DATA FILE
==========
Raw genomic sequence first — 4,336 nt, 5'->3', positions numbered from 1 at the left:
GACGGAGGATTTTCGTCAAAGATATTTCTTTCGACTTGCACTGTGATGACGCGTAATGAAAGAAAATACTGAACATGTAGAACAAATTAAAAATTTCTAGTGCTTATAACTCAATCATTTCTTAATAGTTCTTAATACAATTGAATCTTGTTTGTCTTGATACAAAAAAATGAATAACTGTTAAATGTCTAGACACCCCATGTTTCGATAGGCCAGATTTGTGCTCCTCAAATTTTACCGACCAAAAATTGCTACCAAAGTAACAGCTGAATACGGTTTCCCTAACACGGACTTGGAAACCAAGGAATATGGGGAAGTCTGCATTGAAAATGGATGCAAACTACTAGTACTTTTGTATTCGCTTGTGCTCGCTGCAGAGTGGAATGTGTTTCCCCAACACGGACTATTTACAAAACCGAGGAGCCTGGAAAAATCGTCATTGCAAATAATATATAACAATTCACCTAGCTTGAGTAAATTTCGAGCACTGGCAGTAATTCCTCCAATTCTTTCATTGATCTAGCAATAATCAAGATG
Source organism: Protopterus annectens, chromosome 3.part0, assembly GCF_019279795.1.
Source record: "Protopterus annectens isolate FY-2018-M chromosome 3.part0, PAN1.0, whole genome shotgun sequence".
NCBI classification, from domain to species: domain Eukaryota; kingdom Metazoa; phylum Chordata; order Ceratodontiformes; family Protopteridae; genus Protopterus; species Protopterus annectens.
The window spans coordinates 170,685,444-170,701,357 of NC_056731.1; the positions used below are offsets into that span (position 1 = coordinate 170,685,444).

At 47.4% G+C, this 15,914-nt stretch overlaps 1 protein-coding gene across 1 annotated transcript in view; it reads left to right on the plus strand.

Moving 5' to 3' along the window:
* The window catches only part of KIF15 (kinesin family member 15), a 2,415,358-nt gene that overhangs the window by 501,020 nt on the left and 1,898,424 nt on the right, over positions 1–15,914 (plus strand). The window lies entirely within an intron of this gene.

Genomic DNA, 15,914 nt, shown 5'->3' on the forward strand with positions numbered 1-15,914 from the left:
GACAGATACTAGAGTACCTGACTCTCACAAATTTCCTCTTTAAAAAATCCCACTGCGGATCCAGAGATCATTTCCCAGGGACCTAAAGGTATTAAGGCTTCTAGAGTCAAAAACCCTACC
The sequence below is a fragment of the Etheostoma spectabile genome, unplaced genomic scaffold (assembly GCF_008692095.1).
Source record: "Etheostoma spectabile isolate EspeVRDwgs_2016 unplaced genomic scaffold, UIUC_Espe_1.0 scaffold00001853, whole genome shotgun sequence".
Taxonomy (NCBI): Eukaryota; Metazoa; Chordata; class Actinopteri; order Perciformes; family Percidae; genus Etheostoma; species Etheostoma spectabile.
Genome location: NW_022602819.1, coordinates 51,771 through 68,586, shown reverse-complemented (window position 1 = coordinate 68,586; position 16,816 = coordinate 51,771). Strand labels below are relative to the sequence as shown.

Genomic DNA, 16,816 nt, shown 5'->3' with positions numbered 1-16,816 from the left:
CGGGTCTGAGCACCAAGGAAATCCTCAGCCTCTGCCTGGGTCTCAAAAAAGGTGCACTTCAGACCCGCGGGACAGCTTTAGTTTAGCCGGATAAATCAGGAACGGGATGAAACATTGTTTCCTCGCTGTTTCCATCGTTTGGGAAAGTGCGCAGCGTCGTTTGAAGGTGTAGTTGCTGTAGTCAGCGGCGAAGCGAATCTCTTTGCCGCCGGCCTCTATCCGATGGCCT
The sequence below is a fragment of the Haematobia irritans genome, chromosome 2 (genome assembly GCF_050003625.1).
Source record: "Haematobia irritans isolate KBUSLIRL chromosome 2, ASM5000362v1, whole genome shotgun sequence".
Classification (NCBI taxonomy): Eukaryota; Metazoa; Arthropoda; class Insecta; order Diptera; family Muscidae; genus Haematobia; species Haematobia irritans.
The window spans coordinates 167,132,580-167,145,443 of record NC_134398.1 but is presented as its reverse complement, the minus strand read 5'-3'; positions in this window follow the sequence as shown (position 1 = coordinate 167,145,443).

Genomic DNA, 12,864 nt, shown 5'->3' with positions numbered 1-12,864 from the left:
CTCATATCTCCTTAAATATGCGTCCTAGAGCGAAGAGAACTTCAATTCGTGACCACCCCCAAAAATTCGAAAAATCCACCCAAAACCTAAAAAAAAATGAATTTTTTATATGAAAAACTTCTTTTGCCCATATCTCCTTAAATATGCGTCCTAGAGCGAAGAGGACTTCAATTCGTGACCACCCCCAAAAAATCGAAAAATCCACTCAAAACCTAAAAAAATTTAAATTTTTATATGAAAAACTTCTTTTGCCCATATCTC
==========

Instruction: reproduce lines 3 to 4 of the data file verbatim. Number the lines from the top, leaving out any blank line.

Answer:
Source organism: Protopterus annectens, chromosome 3.part0, assembly GCF_019279795.1.
Source record: "Protopterus annectens isolate FY-2018-M chromosome 3.part0, PAN1.0, whole genome shotgun sequence".